The dice is loaded against children from poorer backgrounds when it comes to grammar schools, according to a new report.
A study of data from Kent found that about a quarter of all students went to a grammar school in 2016, but children eligible for free school meals (FSM) were less likely to sit or pass the 11-plus.
The report acknowledged that the situation will vary across the country, but said Kent could be a useful case study as it is an area where selectivity "is most heavily embedded" and comprises both rural and urban communities of varying social class.
Kent County Council has said improvement of social mobility in education is one of its priorities and one of the biggest challenges for the selective and non-selective education system.
The data relates to pupils who sat the 11-plus in September 2015 for entry to grammar school in September 2016.
It was obtained under the Freedom of Information Act by the Kent Education Network, a group opposed to selective education.
Some 12% of FSM-eligible students passed the test, compared with 30% of those not eligible for free meals, it said.
Children from less affluent backgrounds also scored particularly poorly in the reasoning element of the test compared with others.
Lead author and Education Datalab director Rebecca Allen said the chances of gaining a grammar school place were like "rolling a loaded dice".
She explained: "If the 11-plus is a dice, then the reasoning component contributes to the dice being loaded against disadvantaged children."
The report noted that Kent state primary schools were explicitly asked not to prepare their pupils for the 11-plus, which suggests only those whose parents help them practise, who receive private coaching or attend private schools will gain familiarity in this area.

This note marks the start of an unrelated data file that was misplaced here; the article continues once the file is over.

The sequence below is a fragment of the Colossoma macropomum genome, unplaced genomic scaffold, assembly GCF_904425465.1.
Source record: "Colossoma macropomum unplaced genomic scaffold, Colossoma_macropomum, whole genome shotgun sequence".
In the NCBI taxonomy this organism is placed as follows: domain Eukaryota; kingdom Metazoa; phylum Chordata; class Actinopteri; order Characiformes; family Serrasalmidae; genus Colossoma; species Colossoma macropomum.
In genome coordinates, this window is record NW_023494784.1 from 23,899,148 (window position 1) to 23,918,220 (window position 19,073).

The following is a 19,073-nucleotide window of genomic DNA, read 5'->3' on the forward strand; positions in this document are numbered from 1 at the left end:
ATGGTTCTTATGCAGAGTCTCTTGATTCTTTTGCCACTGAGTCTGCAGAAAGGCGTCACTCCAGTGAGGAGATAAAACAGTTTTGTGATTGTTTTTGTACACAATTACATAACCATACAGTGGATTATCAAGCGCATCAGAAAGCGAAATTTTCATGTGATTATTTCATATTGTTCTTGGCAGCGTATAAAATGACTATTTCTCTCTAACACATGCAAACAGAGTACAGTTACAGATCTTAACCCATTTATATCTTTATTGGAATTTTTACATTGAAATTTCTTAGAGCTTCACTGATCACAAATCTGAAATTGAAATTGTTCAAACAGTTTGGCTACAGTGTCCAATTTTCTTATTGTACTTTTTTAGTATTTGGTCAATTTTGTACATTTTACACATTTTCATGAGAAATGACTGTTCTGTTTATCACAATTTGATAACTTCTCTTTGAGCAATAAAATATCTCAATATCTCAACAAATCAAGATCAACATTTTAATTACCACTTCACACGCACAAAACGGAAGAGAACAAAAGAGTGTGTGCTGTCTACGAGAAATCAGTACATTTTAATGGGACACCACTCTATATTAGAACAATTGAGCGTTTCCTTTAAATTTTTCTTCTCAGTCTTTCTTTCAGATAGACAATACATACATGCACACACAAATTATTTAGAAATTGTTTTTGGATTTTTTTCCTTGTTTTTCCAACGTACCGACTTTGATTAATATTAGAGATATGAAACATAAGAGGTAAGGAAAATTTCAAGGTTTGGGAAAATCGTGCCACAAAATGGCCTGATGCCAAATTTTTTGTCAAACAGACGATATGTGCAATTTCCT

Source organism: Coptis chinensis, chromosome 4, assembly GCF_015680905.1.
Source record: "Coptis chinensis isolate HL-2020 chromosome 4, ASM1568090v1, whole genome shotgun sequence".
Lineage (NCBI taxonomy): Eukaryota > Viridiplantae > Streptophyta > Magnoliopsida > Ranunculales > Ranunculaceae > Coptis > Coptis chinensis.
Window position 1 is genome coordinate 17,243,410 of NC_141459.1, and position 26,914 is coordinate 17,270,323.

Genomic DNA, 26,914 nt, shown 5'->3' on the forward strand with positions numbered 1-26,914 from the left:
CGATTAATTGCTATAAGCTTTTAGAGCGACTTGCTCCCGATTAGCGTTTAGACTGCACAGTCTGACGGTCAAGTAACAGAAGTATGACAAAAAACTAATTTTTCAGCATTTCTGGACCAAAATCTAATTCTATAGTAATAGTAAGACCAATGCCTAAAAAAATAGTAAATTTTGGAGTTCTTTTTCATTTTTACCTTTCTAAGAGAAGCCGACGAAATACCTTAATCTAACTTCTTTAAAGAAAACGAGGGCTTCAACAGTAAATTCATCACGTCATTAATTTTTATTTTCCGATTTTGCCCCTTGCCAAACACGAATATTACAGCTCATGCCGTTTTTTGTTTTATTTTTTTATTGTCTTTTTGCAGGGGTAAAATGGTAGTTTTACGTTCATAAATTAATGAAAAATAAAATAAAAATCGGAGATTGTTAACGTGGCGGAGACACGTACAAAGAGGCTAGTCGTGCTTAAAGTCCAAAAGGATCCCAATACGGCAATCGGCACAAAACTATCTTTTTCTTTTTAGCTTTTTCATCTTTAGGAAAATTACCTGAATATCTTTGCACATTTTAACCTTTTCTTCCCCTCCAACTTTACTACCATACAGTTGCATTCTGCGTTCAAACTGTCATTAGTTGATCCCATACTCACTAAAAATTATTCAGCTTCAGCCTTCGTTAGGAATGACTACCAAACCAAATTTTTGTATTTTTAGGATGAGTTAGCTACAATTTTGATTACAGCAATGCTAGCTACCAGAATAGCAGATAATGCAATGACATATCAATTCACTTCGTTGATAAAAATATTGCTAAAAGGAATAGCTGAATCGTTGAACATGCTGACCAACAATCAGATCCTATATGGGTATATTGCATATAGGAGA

Allowing state primary schools in Kent to provide 10 hours of practice on reasoning-style questions to all students could help increase the proportion of children from less affluent backgrounds entering grammars, it said.
If the Conservatives stay in power after the June 8 snap election, Prime Minister Theresa May will have the opportunity to roll out her flagship policy of more grammar schools for England.
She has said the policy will help to create a place at a good school for every child and argued that many children's school choices are determined by where they live or their parents' wealth.
But opponents believe it will entrench social division, with National Union of Teachers (NUT) general secretary Kevin Courtney saying there was "no appetite for this programme".
Currently grammar schools only exist in parts of the country, including in Kent and Buckinghamshire, with a ban on new grammars introduced by Labour in 1997.